At Thursday’s Board of Education meeting, Interim Jersey City Schools Superintendent Norma Fernandez reported that that only 98 out of the city’s roughly 28,000 public school students had tested positive for Covid-19 this week, a number she called “extremely encouraging.” However, a group of parents of students with medical vulnerabilities is asking for another option: short-term remote learning.
According to Fernandez, the district recently began offering students free, in-school saliva tests for Covid-19 if their parents opt in. Families can start participating in the program by registering with vendor Concentric.
“Once our students are more comfortable with the weekly testing, we will meet with our health professionals and administrators to develop a test-to-stay policy,” Fernandez added.
One such parent who spoke at the meeting is Shanna Givens, whose son suddenly developed asthma after having an asymptomatic case of Covid and now wheezes multiple times a day. Givens views Fernandez’s comments about the district’s low Covid percentages as “gaslighting” given that its Covid testing program is voluntary.
And, like other children with “Long Covid,“ Givens’ son now experiences chronic anxiety and fatigue, sometimes falling asleep in class, she said.
“I don’t think we realize how hard it is after having Covid,” Givens said.
Sabila Khan organized 20 parents with similar concerns to send a letter to the board and superintendent. She noted that all were “people of color…who are also dealing with complex physical and mental health issues.”
In 2020, Khan co-founded a Facebook group for those who have lost family and friends to Covid. Introducing herself as an “almost life-long resident of Jersey City” and mother of two P.S. 16 students, she said, “For my multi-generational household, which includes my elderly and frail mother, in-person learning is quite literally a matter of life and death.
Khan said her school sent a note to parents explaining that, while asynchronous options aren’t currently available, the board is “collecting data” from parents on the number of families interested in this option. Khan received her letter but says many other parents didn’t.
“Those who are in other schools informed me that they didn’t receive this notice,” Khan said. “If the goal of JCPS leadership was to reach the people who need this option the most, it didn’t work.”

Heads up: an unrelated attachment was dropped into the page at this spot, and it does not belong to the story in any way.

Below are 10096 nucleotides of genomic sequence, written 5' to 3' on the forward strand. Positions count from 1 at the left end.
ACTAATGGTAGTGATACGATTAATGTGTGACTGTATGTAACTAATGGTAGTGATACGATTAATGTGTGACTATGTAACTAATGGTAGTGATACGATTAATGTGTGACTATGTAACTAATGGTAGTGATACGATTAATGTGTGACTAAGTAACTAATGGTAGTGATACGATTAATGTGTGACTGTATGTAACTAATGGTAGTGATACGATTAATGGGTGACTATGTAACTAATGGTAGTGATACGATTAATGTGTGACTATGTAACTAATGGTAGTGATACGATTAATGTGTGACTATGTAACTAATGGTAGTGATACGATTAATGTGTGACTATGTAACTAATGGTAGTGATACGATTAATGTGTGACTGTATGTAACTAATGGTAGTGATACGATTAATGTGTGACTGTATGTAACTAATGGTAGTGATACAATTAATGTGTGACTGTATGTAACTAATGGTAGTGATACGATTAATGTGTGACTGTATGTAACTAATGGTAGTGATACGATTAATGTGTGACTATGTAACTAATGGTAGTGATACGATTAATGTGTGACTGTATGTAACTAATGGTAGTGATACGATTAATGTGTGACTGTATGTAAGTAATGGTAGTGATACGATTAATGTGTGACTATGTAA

At the meeting, Fernandez said the senior leadership team met to discuss the request of this group of parents, but that remote options are only available on an individual basis.
“Under the Road Forward health and safety guidance for the 2021-22 school year from the New Jersey Department of Education, school districts must have in-person instruction and operations,” Fernandez said.
“Remote is only an option for quarantined students for a short period of time or when student safety is not possible [in person] as we did for those two weeks in January,” she continued. “However, parents that have a concern due to medical reasons, should contact the school nurse and speak to their child’s pediatrician about requesting home instruction for the period of time that doctor recommends.”
The superintendent also addressed the district’s quarantine policy concerning unvaccinated individuals who have come into close contact with someone with Covid. Parents at the meeting pointed out that the district’s “safe return” quarantine policy of 14 days differs from the CDC’s most recent call for a five-to-10 day quarantine period.
Fernandez said the district is continuing to review the New Jersey Department of Health’s latest position and is considering shortening the K-12 quarantine period.
Under some circumstances, the district currently requires people to quarantine for as many as for 24 days. Fernandez said this affects “a limited number of students.”
“Vaccination for parents and students is a priority so that we can really move forward with putting a shorter quarantine and isolation,” the interim superintendent said.